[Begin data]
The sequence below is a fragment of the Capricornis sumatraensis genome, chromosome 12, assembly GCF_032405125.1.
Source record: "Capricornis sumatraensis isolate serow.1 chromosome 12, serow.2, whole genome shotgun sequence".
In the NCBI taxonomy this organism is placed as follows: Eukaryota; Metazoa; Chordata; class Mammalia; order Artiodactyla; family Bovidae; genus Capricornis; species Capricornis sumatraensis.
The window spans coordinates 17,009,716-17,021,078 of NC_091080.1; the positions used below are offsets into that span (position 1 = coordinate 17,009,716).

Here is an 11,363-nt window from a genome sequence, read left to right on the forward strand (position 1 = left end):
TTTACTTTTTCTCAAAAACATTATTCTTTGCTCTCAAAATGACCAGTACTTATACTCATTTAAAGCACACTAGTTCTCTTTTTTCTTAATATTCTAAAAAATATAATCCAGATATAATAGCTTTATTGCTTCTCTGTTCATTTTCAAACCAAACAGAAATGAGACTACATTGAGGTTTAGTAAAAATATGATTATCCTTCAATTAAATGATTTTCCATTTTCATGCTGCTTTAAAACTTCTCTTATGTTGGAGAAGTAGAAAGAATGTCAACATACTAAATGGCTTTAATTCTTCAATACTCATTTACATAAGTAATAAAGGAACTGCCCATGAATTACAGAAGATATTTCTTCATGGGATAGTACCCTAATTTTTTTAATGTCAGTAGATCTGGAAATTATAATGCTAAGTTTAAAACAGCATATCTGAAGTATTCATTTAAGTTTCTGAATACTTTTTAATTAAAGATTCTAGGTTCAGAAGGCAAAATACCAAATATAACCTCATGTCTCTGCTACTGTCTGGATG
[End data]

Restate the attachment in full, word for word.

The sequence below is a fragment of the Capricornis sumatraensis genome, chromosome 12, assembly GCF_032405125.1.
Source record: "Capricornis sumatraensis isolate serow.1 chromosome 12, serow.2, whole genome shotgun sequence".
In the NCBI taxonomy this organism is placed as follows: Eukaryota; Metazoa; Chordata; class Mammalia; order Artiodactyla; family Bovidae; genus Capricornis; species Capricornis sumatraensis.
The window spans coordinates 17,009,716-17,021,078 of NC_091080.1; the positions used below are offsets into that span (position 1 = coordinate 17,009,716).

Here is an 11,363-nt window from a genome sequence, read left to right on the forward strand (position 1 = left end):
TTTACTTTTTCTCAAAAACATTATTCTTTGCTCTCAAAATGACCAGTACTTATACTCATTTAAAGCACACTAGTTCTCTTTTTTCTTAATATTCTAAAAAATATAATCCAGATATAATAGCTTTATTGCTTCTCTGTTCATTTTCAAACCAAACAGAAATGAGACTACATTGAGGTTTAGTAAAAATATGATTATCCTTCAATTAAATGATTTTCCATTTTCATGCTGCTTTAAAACTTCTCTTATGTTGGAGAAGTAGAAAGAATGTCAACATACTAAATGGCTTTAATTCTTCAATACTCATTTACATAAGTAATAAAGGAACTGCCCATGAATTACAGAAGATATTTCTTCATGGGATAGTACCCTAATTTTTTTAATGTCAGTAGATCTGGAAATTATAATGCTAAGTTTAAAACAGCATATCTGAAGTATTCATTTAAGTTTCTGAATACTTTTTAATTAAAGATTCTAGGTTCAGAAGGCAAAATACCAAATATAACCTCATGTCTCTGCTACTGTCTGGATG